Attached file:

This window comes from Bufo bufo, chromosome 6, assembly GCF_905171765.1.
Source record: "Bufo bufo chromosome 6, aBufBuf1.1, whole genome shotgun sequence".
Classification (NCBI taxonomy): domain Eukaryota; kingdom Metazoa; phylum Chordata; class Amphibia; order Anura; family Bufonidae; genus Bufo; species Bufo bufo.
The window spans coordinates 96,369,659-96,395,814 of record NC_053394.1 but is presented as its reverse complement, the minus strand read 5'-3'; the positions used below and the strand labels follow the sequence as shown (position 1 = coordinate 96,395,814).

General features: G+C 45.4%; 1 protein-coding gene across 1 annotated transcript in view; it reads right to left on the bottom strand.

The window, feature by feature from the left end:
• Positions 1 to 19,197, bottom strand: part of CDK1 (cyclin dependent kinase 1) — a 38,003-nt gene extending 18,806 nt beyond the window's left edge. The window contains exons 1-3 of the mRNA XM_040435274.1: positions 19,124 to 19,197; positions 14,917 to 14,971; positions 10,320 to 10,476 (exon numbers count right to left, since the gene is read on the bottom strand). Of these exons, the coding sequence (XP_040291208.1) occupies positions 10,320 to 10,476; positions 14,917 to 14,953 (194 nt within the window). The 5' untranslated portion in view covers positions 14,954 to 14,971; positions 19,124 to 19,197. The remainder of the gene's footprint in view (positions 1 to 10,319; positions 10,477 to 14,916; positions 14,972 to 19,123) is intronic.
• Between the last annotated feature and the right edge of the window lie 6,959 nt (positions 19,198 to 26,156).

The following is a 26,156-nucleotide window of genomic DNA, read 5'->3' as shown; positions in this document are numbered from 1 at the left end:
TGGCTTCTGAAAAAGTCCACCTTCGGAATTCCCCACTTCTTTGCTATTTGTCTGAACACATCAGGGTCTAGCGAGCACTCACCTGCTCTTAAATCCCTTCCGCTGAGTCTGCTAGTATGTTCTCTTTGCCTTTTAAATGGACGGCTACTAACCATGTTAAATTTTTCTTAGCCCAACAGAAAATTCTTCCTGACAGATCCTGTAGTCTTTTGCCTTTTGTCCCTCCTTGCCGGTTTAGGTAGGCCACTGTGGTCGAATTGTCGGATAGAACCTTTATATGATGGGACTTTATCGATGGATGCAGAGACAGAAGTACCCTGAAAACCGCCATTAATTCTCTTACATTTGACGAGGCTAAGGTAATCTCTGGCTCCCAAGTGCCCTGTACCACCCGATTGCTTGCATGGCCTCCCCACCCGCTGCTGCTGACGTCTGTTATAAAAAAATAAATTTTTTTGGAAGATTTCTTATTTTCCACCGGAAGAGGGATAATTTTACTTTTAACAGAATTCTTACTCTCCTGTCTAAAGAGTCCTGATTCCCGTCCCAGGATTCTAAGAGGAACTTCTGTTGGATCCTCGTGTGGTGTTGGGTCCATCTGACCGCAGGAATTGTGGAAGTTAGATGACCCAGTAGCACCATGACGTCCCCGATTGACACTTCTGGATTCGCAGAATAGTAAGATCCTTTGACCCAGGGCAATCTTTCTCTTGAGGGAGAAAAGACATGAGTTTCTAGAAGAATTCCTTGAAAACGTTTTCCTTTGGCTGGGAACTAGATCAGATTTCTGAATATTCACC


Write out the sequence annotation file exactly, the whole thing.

This window comes from Bufo bufo, chromosome 6, assembly GCF_905171765.1.
Source record: "Bufo bufo chromosome 6, aBufBuf1.1, whole genome shotgun sequence".
Classification (NCBI taxonomy): domain Eukaryota; kingdom Metazoa; phylum Chordata; class Amphibia; order Anura; family Bufonidae; genus Bufo; species Bufo bufo.
The window spans coordinates 96,369,659-96,395,814 of record NC_053394.1 but is presented as its reverse complement, the minus strand read 5'-3'; the positions used below and the strand labels follow the sequence as shown (position 1 = coordinate 96,395,814).

General features: G+C 45.4%; 1 protein-coding gene across 1 annotated transcript in view; it reads right to left on the bottom strand.

The window, feature by feature from the left end:
• Positions 1 to 19,197, bottom strand: part of CDK1 (cyclin dependent kinase 1) — a 38,003-nt gene extending 18,806 nt beyond the window's left edge. The window contains exons 1-3 of the mRNA XM_040435274.1: positions 19,124 to 19,197; positions 14,917 to 14,971; positions 10,320 to 10,476 (exon numbers count right to left, since the gene is read on the bottom strand). Of these exons, the coding sequence (XP_040291208.1) occupies positions 10,320 to 10,476; positions 14,917 to 14,953 (194 nt within the window). The 5' untranslated portion in view covers positions 14,954 to 14,971; positions 19,124 to 19,197. The remainder of the gene's footprint in view (positions 1 to 10,319; positions 10,477 to 14,916; positions 14,972 to 19,123) is intronic.
• Between the last annotated feature and the right edge of the window lie 6,959 nt (positions 19,198 to 26,156).

The following is a 26,156-nucleotide window of genomic DNA, read 5'->3' as shown; positions in this document are numbered from 1 at the left end:
TGGCTTCTGAAAAAGTCCACCTTCGGAATTCCCCACTTCTTTGCTATTTGTCTGAACACATCAGGGTCTAGCGAGCACTCACCTGCTCTTAAATCCCTTCCGCTGAGTCTGCTAGTATGTTCTCTTTGCCTTTTAAATGGACGGCTACTAACCATGTTAAATTTTTCTTAGCCCAACAGAAAATTCTTCCTGACAGATCCTGTAGTCTTTTGCCTTTTGTCCCTCCTTGCCGGTTTAGGTAGGCCACTGTGGTCGAATTGTCGGATAGAACCTTTATATGATGGGACTTTATCGATGGATGCAGAGACAGAAGTACCCTGAAAACCGCCATTAATTCTCTTACATTTGACGAGGCTAAGGTAATCTCTGGCTCCCAAGTGCCCTGTACCACCCGATTGCTTGCATGGCCTCCCCACCCGCTGCTGCTGACGTCTGTTATAAAAAAATAAATTTTTTTGGAAGATTTCTTATTTTCCACCGGAAGAGGGATAATTTTACTTTTAACAGAATTCTTACTCTCCTGTCTAAAGAGTCCTGATTCCCGTCCCAGGATTCTAAGAGGAACTTCTGTTGGATCCTCGTGTGGTGTTGGGTCCATCTGACCGCAGGAATTGTGGAAGTTAGATGACCCAGTAGCACCATGACGTCCCCGATTGACACTTCTGGATTCGCAGAATAGTAAGATCCTTTGACCCAGGGCAATCTTTCTCTTGAGGGAGAAAAGACATGAGTTTCTAGAAGAATTCCTTGAAAACGTTTTCCTTTGGCTGGGAACTAGATCAGATTTCTGAATATTCACC